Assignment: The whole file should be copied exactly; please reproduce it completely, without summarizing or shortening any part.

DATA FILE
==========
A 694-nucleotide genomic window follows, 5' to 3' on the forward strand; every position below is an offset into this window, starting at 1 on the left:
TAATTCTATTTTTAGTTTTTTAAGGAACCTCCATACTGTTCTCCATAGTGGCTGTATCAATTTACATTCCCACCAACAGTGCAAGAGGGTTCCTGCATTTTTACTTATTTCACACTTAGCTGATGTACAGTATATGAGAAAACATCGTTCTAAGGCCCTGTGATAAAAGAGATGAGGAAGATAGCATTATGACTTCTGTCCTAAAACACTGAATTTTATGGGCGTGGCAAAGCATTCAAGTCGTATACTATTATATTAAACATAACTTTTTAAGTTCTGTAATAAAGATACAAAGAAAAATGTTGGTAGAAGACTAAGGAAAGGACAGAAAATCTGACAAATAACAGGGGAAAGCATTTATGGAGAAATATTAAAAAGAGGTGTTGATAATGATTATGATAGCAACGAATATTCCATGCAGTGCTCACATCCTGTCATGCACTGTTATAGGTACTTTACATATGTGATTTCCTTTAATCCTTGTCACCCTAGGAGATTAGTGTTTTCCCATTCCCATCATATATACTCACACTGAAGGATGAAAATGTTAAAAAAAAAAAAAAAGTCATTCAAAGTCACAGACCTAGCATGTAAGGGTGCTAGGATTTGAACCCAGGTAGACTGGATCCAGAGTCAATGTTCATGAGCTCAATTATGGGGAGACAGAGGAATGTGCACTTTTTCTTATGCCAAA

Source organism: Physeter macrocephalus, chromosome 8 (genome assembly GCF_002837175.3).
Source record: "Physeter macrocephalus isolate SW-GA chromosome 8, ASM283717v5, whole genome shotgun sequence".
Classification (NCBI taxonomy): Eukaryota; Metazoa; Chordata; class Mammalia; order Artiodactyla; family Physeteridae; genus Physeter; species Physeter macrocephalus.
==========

A 694-nucleotide genomic window follows, 5' to 3' on the forward strand; every position below is an offset into this window, starting at 1 on the left:
TAATTCTATTTTTAGTTTTTTAAGGAACCTCCATACTGTTCTCCATAGTGGCTGTATCAATTTACATTCCCACCAACAGTGCAAGAGGGTTCCTGCATTTTTACTTATTTCACACTTAGCTGATGTACAGTATATGAGAAAACATCGTTCTAAGGCCCTGTGATAAAAGAGATGAGGAAGATAGCATTATGACTTCTGTCCTAAAACACTGAATTTTATGGGCGTGGCAAAGCATTCAAGTCGTATACTATTATATTAAACATAACTTTTTAAGTTCTGTAATAAAGATACAAAGAAAAATGTTGGTAGAAGACTAAGGAAAGGACAGAAAATCTGACAAATAACAGGGGAAAGCATTTATGGAGAAATATTAAAAAGAGGTGTTGATAATGATTATGATAGCAACGAATATTCCATGCAGTGCTCACATCCTGTCATGCACTGTTATAGGTACTTTACATATGTGATTTCCTTTAATCCTTGTCACCCTAGGAGATTAGTGTTTTCCCATTCCCATCATATATACTCACACTGAAGGATGAAAATGTTAAAAAAAAAAAAAAAGTCATTCAAAGTCACAGACCTAGCATGTAAGGGTGCTAGGATTTGAACCCAGGTAGACTGGATCCAGAGTCAATGTTCATGAGCTCAATTATGGGGAGACAGAGGAATGTGCACTTTTTCTTATGCCAAA

Source organism: Physeter macrocephalus, chromosome 8 (genome assembly GCF_002837175.3).
Source record: "Physeter macrocephalus isolate SW-GA chromosome 8, ASM283717v5, whole genome shotgun sequence".
Classification (NCBI taxonomy): Eukaryota; Metazoa; Chordata; class Mammalia; order Artiodactyla; family Physeteridae; genus Physeter; species Physeter macrocephalus.